The platform partners with phone manufacturers and dealers to run buyback programmes
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Spotted: Mobile phone ownership in sub-Saharan Africa has grown steadily this decade. And while this is bringing benefits to millions of people, electronic waste (e-waste) from smartphones is a growing issue across the world. Moreover, affordability remains a barrier to smartphone uptake on the continent.
One company that is aiming to change this is Kenya-based Badili. Initially focused on Kenya and Tanzania, the startup is addressing the lack of trustworthy re-commerce opportunities for smartphones in those markets. The company helps leading phone manufacturers and dealers set up trade-in programmes, and also buys phones directly from individuals.
Badili collects devices through its platform and via shops and agents. Artificial intelligence (AI) then analyses the age, physical, and functional condition of the phone, offering owners a fair price for their device without the need to haggle or negotiate. The company then refurbishes and repackages the phones before re-selling them.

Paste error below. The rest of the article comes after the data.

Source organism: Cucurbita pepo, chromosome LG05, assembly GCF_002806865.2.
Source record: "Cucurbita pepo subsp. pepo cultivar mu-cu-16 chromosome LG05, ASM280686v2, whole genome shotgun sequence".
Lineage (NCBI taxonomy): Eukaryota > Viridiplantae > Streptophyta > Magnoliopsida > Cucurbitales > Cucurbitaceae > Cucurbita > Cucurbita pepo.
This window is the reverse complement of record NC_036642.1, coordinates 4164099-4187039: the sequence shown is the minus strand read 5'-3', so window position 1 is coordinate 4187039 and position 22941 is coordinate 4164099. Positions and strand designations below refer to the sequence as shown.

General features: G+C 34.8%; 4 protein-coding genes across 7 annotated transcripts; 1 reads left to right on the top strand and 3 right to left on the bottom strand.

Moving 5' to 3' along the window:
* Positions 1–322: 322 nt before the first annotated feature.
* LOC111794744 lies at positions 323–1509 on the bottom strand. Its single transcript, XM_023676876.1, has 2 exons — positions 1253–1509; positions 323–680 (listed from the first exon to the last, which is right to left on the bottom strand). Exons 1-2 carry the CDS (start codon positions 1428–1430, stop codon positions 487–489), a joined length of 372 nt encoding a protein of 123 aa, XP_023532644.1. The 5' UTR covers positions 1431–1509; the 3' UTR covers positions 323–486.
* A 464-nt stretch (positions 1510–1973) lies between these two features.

The legitimacy of the process is a key concern for Badili. To provide peace of mind that the second-hand phones work properly, the company conducts pre-purchase checks before collecting them from the seller. Buyers then get a one-year warranty for the phone, and after that year is up they can sell the phone back to the company. To stop its platform from being used to shift stolen goods, Badili requires sellers to provide photo ID and sign an affidavit. Frequent sellers are subject to even more scrutiny.
Badili recently secured $2.1 million (around €2 million) in pre-seed funding, which it will use to expand its operation to West Africa – a promising market for second-hand mobile phones.
Other smartphone re-selling innovations spotted by Springwise include a guerrilla campaign advertising second-hand phones, and a telecom that recycles smartphone to reduce e-waste.
Written By: Matthew Hempstead